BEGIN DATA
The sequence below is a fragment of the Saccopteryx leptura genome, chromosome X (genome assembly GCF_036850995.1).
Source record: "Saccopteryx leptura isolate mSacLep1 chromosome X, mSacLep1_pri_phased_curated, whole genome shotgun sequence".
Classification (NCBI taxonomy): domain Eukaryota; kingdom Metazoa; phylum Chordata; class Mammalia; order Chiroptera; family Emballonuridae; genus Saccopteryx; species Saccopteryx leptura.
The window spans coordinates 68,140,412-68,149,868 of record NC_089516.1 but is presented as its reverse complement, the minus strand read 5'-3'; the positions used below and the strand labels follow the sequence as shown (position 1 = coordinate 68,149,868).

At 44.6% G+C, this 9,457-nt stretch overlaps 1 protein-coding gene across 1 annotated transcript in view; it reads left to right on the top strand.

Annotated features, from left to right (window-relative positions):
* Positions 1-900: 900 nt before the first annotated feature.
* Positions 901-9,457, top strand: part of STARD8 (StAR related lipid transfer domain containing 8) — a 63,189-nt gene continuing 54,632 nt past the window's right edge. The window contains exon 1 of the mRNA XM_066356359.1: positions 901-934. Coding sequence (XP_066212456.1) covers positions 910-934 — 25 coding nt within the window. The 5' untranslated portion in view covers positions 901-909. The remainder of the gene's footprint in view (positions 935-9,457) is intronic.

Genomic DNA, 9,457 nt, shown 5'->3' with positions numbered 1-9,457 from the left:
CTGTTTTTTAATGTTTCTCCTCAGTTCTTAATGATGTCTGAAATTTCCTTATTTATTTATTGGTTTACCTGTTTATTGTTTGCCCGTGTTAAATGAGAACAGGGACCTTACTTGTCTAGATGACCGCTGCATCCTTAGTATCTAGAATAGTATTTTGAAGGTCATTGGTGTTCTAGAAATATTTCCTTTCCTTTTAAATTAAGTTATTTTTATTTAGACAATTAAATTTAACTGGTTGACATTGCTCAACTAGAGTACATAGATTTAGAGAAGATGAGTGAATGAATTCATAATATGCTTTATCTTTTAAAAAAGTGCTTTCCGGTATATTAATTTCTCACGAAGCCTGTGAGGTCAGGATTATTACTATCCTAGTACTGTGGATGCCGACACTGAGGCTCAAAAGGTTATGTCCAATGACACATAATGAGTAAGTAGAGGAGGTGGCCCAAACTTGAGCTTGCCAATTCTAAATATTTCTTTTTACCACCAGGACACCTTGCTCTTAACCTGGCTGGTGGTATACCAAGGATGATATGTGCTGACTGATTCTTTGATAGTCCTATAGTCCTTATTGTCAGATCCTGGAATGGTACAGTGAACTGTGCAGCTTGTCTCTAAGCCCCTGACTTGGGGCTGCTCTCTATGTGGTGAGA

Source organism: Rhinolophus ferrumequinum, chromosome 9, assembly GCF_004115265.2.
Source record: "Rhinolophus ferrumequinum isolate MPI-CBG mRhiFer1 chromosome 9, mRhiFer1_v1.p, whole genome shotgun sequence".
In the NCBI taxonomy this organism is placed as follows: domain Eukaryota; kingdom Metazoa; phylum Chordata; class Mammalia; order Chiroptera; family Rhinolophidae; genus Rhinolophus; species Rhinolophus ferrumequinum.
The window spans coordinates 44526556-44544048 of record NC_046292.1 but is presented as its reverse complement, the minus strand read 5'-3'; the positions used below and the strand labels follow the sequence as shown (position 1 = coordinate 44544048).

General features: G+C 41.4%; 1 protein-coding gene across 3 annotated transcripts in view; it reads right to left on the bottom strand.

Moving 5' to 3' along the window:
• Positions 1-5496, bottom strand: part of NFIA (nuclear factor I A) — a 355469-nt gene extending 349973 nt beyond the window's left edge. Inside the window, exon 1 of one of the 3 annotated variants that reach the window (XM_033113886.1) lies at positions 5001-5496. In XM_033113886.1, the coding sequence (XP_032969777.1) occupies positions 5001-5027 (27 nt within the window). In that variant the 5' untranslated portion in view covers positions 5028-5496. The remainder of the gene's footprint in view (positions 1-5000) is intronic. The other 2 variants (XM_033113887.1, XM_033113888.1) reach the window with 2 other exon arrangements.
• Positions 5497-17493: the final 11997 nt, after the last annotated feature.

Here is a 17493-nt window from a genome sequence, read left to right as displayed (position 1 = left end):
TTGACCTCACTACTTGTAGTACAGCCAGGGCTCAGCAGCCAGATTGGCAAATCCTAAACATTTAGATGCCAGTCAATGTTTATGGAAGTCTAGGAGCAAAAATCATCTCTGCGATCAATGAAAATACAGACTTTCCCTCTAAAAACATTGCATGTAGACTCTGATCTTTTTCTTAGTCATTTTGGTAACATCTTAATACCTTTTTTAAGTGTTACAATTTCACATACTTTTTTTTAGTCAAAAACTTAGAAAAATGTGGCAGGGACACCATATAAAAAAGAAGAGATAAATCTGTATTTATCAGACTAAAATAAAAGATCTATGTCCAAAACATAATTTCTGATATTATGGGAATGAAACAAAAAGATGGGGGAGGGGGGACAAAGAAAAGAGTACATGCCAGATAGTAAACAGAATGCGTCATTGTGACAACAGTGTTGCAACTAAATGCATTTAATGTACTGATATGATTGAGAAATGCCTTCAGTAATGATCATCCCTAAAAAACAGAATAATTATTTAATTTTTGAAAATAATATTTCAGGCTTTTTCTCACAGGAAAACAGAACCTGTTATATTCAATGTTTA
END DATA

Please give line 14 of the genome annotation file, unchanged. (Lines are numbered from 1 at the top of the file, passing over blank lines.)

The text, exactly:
The window spans coordinates 44526556-44544048 of record NC_046292.1 but is presented as its reverse complement, the minus strand read 5'-3'; the positions used below and the strand labels follow the sequence as shown (position 1 = coordinate 44544048).